Justice minister suspends top prosecutor, accuses him of illegal surveillance, ethical violations
Justice Minister Choo Mi-ae on Tuesday suspended and moved to discipline Prosecutor General Yoon Seok-youl after accusing him of conducting illegal surveillance and breaching his political neutrality, an unprecedented move against the country’s top prosecutor.
Yoon immediately called her action “illegal” and “unjust” and said he would start a legal process to counter it.
Choo visited the press room of the Seoul High Prosecutors’ Office at about 6 p.m. and briefed reporters about her decision.
“The Ministry of Justice conducted an internal investigation into various allegations that Yoon had broken laws and confirmed serious and grave illegalities committed by the prosecutor general,” Choo said.
Choo said the internal probe found that Yoon had made unethical contact with the owner of a media company, in violation of the prosecution's code of conduct. Yoon also conducted illegal surveillance activities against judges presiding over high-profile cases — including the trial of former Justice Minister Cho Kuk, Choo said.
She also accused Yoon of trading information with the media and refusing to cooperate with the ministry’s internal probe into his activities.
“We confirmed that his dignity and confidence in maintaining political neutrality as the prosecutor general were violated,” Choo said. “Public trust in political neutrality is crucial for the prosecutor general [...] but he was repeatedly named as an opposition presidential candidate and speculations were high that he was campaigning for his presidential ambition.”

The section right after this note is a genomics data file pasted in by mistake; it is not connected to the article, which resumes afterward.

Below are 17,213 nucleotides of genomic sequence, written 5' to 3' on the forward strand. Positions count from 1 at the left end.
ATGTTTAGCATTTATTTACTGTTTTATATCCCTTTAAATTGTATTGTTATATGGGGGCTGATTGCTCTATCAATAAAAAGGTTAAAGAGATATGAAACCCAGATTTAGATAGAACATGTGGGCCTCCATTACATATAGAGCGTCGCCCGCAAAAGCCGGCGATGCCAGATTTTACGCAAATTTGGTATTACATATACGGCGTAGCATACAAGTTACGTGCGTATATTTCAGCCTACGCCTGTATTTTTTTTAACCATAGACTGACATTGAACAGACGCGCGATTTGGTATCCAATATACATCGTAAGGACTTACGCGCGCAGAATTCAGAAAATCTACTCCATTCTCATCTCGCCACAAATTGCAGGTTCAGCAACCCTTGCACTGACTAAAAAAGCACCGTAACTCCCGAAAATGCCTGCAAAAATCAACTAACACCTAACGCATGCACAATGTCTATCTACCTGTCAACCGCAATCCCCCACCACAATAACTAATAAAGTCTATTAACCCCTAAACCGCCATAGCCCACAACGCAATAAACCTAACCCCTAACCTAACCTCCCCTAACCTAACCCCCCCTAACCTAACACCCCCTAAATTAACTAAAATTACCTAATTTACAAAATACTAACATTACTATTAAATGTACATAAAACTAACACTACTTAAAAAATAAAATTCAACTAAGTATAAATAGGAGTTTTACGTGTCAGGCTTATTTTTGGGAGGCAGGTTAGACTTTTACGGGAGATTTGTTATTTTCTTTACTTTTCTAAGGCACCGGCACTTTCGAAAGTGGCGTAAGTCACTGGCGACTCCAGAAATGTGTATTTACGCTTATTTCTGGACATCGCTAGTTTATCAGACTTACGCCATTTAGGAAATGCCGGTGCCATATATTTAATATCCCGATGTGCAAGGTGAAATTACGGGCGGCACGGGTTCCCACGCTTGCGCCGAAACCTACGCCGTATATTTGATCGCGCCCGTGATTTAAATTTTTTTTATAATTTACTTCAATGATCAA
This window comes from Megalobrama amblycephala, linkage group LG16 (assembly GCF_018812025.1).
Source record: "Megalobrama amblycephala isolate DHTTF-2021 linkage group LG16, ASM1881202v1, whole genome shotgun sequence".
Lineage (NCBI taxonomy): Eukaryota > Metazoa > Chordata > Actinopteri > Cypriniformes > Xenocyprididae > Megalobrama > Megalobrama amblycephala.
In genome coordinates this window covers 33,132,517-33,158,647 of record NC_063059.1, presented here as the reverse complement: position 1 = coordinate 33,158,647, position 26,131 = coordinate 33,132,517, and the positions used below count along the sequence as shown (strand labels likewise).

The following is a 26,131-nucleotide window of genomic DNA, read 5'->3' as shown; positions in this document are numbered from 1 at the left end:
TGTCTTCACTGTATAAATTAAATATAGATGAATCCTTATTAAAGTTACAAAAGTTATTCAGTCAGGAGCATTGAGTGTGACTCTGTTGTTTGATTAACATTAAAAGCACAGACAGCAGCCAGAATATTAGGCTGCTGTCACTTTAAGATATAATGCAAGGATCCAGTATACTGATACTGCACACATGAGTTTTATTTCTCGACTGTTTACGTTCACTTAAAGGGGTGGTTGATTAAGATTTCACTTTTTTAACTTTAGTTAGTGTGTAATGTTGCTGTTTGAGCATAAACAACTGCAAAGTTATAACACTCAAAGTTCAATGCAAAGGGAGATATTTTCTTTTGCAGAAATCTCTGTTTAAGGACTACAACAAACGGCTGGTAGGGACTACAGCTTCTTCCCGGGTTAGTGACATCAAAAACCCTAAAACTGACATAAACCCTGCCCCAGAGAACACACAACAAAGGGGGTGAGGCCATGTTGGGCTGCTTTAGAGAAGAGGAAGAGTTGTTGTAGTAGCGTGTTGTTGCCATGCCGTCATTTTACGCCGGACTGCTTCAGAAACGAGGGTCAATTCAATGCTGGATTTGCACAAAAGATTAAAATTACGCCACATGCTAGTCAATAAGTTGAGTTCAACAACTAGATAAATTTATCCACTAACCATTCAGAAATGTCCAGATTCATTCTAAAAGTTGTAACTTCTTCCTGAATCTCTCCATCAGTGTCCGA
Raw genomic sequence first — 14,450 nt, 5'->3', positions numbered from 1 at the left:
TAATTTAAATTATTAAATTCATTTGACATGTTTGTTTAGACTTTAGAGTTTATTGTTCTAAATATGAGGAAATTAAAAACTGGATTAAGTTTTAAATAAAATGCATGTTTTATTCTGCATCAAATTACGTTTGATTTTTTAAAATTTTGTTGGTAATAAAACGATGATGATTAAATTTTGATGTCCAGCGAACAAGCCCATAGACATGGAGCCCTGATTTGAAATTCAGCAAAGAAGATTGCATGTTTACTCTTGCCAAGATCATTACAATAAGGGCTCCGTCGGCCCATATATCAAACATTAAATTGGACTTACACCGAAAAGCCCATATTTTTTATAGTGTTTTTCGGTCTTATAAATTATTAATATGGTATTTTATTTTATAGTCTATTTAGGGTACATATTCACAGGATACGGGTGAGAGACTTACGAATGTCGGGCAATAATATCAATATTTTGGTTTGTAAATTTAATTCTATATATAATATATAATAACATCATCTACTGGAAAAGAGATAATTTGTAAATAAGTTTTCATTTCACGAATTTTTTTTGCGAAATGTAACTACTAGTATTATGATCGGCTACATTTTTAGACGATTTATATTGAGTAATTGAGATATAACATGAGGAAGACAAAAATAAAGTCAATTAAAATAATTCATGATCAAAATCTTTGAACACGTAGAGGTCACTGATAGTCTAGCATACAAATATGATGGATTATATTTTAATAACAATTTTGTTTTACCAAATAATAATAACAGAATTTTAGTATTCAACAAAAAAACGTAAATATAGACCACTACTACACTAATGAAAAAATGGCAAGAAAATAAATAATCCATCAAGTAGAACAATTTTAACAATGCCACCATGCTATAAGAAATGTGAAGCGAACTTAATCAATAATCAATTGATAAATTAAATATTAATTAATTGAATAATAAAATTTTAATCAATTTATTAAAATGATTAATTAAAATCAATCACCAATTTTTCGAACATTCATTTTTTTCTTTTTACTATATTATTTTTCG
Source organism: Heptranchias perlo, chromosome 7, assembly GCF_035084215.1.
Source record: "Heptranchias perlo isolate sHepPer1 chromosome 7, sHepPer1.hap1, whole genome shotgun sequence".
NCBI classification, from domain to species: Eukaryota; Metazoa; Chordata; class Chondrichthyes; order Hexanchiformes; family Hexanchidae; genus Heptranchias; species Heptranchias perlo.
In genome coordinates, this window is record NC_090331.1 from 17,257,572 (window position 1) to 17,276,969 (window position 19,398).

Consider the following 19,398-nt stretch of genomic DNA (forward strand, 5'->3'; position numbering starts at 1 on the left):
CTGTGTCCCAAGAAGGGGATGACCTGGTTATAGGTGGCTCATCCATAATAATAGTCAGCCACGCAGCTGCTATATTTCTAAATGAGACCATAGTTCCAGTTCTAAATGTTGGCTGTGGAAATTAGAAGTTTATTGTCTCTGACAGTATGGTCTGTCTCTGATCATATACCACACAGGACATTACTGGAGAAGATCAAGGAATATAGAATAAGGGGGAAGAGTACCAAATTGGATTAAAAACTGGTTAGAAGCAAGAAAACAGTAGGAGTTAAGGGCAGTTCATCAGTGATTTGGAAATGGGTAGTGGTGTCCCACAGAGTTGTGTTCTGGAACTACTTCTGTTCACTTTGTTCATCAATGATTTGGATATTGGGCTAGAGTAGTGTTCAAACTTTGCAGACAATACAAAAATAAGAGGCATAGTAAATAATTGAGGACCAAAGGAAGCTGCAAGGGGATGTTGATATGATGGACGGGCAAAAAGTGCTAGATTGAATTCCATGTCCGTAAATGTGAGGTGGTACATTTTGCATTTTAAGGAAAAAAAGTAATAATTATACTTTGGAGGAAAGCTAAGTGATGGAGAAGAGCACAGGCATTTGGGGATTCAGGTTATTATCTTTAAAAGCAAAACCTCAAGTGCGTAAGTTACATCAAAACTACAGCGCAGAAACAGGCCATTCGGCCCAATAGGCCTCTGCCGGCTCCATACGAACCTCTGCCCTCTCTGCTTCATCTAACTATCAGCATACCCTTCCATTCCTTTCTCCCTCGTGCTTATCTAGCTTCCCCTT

Choo argued that a remark Yoon made on Oct. 22 at the National Assembly could be interpreted as a declaration that he will start a political career after his term.
“While he was ranked high in polls as a presidential frontrunner, he made no active efforts to dismiss public distrust about his political neutrality and abetted the situation,” Choo said. “As the highest supervisor of the prosecutorial administration, I concluded that Yoon is no longer acceptable to perform his duty as the prosecutor general."
Shortly after Choo’s press briefing, Yoon issued a statement through the Supreme Prosecutors’ Office that he will start a legal process to counter her actions.
“I have done nothing shameful,” he said. “I have done my best for the political neutrality of the prosecution.”
Under the law governing the prosecution, Choo has the power to refer Yoon to a disciplinary committee. But it's the first time that a justice minister has ever evoked the process to punish the country's top prosecutor.
Clause 3, Article 7 of the Act on Discipline of Prosecutors states, “Disciplinary action against a public prosecutor who is the prosecutor general and imposition of disciplinary additional charges shall be requested by the minister of justice."
The Ministry of Justice is tasked with establishing the disciplinary committee under the law. The committee is comprised of seven members, including a chairperson and three reserve members.
The minister of justice will chair the committee. The committee will also include the vice justice minister and two prosecutors named by the justice minister. The minister will also name a lawyer, a law professor and a person with profound knowledge and experience on the committee.
The Blue House said Tuesday that President Moon Jae-in was briefed by Choo shortly before she made the announcement. Moon did not comment on the development, according to presidential spokesman Kang Min-seok.
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